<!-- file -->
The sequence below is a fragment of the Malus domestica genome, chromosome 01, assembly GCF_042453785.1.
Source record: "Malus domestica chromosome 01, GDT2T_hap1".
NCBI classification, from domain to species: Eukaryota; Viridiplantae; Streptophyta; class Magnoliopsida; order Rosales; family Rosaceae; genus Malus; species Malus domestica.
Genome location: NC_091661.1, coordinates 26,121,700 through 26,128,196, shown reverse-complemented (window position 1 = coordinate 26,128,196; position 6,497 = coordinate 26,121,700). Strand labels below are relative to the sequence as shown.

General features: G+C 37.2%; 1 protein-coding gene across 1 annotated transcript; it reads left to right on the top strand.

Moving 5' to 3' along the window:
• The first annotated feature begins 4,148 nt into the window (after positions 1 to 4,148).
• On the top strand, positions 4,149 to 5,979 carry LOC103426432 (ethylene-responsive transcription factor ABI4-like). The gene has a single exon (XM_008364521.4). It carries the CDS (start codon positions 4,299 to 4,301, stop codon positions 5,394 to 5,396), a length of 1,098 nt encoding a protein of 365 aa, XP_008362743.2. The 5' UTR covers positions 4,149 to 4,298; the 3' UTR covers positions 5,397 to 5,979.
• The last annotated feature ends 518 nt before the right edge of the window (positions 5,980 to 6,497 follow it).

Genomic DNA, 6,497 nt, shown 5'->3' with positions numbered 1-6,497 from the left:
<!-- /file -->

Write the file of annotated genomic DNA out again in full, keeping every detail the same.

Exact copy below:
The sequence below is a fragment of the Malus domestica genome, chromosome 01, assembly GCF_042453785.1.
Source record: "Malus domestica chromosome 01, GDT2T_hap1".
NCBI classification, from domain to species: Eukaryota; Viridiplantae; Streptophyta; class Magnoliopsida; order Rosales; family Rosaceae; genus Malus; species Malus domestica.
Genome location: NC_091661.1, coordinates 26,121,700 through 26,128,196, shown reverse-complemented (window position 1 = coordinate 26,128,196; position 6,497 = coordinate 26,121,700). Strand labels below are relative to the sequence as shown.

General features: G+C 37.2%; 1 protein-coding gene across 1 annotated transcript; it reads left to right on the top strand.

Moving 5' to 3' along the window:
• The first annotated feature begins 4,148 nt into the window (after positions 1 to 4,148).
• On the top strand, positions 4,149 to 5,979 carry LOC103426432 (ethylene-responsive transcription factor ABI4-like). The gene has a single exon (XM_008364521.4). It carries the CDS (start codon positions 4,299 to 4,301, stop codon positions 5,394 to 5,396), a length of 1,098 nt encoding a protein of 365 aa, XP_008362743.2. The 5' UTR covers positions 4,149 to 4,298; the 3' UTR covers positions 5,397 to 5,979.
• The last annotated feature ends 518 nt before the right edge of the window (positions 5,980 to 6,497 follow it).

Genomic DNA, 6,497 nt, shown 5'->3' with positions numbered 1-6,497 from the left: